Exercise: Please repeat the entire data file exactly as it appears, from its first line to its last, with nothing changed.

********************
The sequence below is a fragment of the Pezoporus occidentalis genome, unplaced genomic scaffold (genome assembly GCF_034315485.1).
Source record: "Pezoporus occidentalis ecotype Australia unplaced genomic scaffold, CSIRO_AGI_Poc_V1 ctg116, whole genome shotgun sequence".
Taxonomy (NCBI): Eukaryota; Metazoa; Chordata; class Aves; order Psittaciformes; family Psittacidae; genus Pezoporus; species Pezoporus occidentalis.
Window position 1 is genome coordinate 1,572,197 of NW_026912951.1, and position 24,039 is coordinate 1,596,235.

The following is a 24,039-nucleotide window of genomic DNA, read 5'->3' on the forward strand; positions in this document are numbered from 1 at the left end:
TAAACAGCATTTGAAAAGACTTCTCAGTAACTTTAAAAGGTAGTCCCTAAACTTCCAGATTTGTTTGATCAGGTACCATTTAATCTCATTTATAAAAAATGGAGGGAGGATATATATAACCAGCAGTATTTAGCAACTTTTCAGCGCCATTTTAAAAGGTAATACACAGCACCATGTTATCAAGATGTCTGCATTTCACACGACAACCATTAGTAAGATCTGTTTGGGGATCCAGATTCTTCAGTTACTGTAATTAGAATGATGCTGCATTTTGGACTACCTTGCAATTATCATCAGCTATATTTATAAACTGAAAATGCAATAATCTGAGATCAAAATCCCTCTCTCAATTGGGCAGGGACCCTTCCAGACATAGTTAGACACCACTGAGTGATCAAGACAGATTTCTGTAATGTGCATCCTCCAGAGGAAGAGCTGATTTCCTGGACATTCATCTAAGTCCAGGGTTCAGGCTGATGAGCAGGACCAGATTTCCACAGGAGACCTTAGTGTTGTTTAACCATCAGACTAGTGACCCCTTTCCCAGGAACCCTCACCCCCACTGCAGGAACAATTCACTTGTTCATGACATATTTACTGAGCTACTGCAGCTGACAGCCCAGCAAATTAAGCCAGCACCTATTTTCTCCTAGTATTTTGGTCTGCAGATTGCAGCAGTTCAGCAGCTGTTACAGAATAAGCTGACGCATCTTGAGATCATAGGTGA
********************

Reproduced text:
The sequence below is a fragment of the Pezoporus occidentalis genome, unplaced genomic scaffold (genome assembly GCF_034315485.1).
Source record: "Pezoporus occidentalis ecotype Australia unplaced genomic scaffold, CSIRO_AGI_Poc_V1 ctg116, whole genome shotgun sequence".
Taxonomy (NCBI): Eukaryota; Metazoa; Chordata; class Aves; order Psittaciformes; family Psittacidae; genus Pezoporus; species Pezoporus occidentalis.
Window position 1 is genome coordinate 1,572,197 of NW_026912951.1, and position 24,039 is coordinate 1,596,235.

The following is a 24,039-nucleotide window of genomic DNA, read 5'->3' on the forward strand; positions in this document are numbered from 1 at the left end:
TAAACAGCATTTGAAAAGACTTCTCAGTAACTTTAAAAGGTAGTCCCTAAACTTCCAGATTTGTTTGATCAGGTACCATTTAATCTCATTTATAAAAAATGGAGGGAGGATATATATAACCAGCAGTATTTAGCAACTTTTCAGCGCCATTTTAAAAGGTAATACACAGCACCATGTTATCAAGATGTCTGCATTTCACACGACAACCATTAGTAAGATCTGTTTGGGGATCCAGATTCTTCAGTTACTGTAATTAGAATGATGCTGCATTTTGGACTACCTTGCAATTATCATCAGCTATATTTATAAACTGAAAATGCAATAATCTGAGATCAAAATCCCTCTCTCAATTGGGCAGGGACCCTTCCAGACATAGTTAGACACCACTGAGTGATCAAGACAGATTTCTGTAATGTGCATCCTCCAGAGGAAGAGCTGATTTCCTGGACATTCATCTAAGTCCAGGGTTCAGGCTGATGAGCAGGACCAGATTTCCACAGGAGACCTTAGTGTTGTTTAACCATCAGACTAGTGACCCCTTTCCCAGGAACCCTCACCCCCACTGCAGGAACAATTCACTTGTTCATGACATATTTACTGAGCTACTGCAGCTGACAGCCCAGCAAATTAAGCCAGCACCTATTTTCTCCTAGTATTTTGGTCTGCAGATTGCAGCAGTTCAGCAGCTGTTACAGAATAAGCTGACGCATCTTGAGATCATAGGTGA